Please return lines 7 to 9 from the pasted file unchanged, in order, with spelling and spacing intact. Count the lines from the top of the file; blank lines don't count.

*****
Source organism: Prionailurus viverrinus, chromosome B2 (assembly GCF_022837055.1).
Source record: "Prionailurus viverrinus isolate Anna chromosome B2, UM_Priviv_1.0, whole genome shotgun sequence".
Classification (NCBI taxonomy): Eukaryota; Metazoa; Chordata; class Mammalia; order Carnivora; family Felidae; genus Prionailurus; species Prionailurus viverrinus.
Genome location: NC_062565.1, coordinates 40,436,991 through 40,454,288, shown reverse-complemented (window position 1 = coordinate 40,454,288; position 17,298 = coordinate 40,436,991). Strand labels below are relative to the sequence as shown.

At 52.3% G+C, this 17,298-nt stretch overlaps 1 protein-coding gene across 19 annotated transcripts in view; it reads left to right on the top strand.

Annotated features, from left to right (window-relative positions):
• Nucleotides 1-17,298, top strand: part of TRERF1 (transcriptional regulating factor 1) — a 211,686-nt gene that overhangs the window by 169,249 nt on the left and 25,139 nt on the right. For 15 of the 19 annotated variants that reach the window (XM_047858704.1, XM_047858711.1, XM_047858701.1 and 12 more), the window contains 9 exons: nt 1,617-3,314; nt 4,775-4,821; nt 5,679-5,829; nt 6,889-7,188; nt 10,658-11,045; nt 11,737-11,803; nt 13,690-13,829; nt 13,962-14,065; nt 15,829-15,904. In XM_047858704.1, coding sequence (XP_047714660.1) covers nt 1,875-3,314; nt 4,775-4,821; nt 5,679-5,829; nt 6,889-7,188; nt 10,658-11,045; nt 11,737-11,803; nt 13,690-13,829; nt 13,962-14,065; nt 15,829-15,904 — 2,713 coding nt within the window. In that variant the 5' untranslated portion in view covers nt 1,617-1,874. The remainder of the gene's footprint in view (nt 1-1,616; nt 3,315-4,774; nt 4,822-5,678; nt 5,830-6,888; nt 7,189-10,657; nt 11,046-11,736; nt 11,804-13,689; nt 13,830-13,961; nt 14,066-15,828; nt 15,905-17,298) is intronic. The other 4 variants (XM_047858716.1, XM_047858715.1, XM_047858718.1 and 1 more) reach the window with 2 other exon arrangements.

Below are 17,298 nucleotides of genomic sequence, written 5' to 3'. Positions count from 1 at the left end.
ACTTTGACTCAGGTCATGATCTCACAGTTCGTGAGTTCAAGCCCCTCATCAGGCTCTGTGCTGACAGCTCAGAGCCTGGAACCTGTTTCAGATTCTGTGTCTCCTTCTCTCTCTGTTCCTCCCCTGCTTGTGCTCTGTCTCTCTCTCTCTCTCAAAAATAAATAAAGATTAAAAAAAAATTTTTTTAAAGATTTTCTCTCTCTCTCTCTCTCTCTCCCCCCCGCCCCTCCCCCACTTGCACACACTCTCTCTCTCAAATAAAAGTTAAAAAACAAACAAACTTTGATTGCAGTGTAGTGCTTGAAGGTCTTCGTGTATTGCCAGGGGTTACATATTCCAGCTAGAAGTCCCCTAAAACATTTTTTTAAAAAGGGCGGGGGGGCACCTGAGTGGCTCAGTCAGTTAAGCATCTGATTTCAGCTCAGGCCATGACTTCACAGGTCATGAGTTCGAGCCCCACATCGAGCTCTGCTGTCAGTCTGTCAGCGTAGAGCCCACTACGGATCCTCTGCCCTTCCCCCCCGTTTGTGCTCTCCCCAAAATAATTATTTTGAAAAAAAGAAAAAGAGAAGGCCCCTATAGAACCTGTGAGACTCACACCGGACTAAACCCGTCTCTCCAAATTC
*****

• Nucleotides 1-17,298, top strand: part of TRERF1 (transcriptional regulating factor 1) — a 211,686-nt gene that overhangs the window by 169,249 nt on the left and 25,139 nt on the right. For 15 of the 19 annotated variants that reach the window (XM_047858704.1, XM_047858711.1, XM_047858701.1 and 12 more), the window contains 9 exons: nt 1,617-3,314; nt 4,775-4,821; nt 5,679-5,829; nt 6,889-7,188; nt 10,658-11,045; nt 11,737-11,803; nt 13,690-13,829; nt 13,962-14,065; nt 15,829-15,904. In XM_047858704.1, coding sequence (XP_047714660.1) covers nt 1,875-3,314; nt 4,775-4,821; nt 5,679-5,829; nt 6,889-7,188; nt 10,658-11,045; nt 11,737-11,803; nt 13,690-13,829; nt 13,962-14,065; nt 15,829-15,904 — 2,713 coding nt within the window. In that variant the 5' untranslated portion in view covers nt 1,617-1,874. The remainder of the gene's footprint in view (nt 1-1,616; nt 3,315-4,774; nt 4,822-5,678; nt 5,830-6,888; nt 7,189-10,657; nt 11,046-11,736; nt 11,804-13,689; nt 13,830-13,961; nt 14,066-15,828; nt 15,905-17,298) is intronic. The other 4 variants (XM_047858716.1, XM_047858715.1, XM_047858718.1 and 1 more) reach the window with 2 other exon arrangements.

Below are 17,298 nucleotides of genomic sequence, written 5' to 3'. Positions count from 1 at the left end.
ACTTTGACTCAGGTCATGATCTCACAGTTCGTGAGTTCAAGCCCCTCATCAGGCTCTGTGCTGACAGCTCAGAGCCTGGAACCTGTTTCAGATTCTGTGTCTCCTTCTCTCTCTGTTCCTCCCCTGCTTGTGCTCTGTCTCTCTCTCTCTCTCAAAAATAAATAAAGATTAAAAAAAAATTTTTTTAAAGATTTTCTCTCTCTCTCTCTCTCTCTCCCCCCCGCCCCTCCCCCACTTGCACACACTCTCTCTCTCAAATAAAAGTTAAAAAACAAACAAACTTTGATTGCAGTGTAGTGCTTGAAGGTCTTCGTGTATTGCCAGGGGTTACATATTCCAGCTAGAAGTCCCCTAAAACATTTTTTTAAAAAGGGCGGGGGGGCACCTGAGTGGCTCAGTCAGTTAAGCATCTGATTTCAGCTCAGGCCATGACTTCACAGGTCATGAGTTCGAGCCCCACATCGAGCTCTGCTGTCAGTCTGTCAGCGTAGAGCCCACTACGGATCCTCTGCCCTTCCCCCCCGTTTGTGCTCTCCCCAAAATAATTATTTTGAAAAAAAGAAAAAGAGAAGGCCCCTATAGAACCTGTGAGACTCACACCGGACTAAACCCGTCTCTCCAAATTC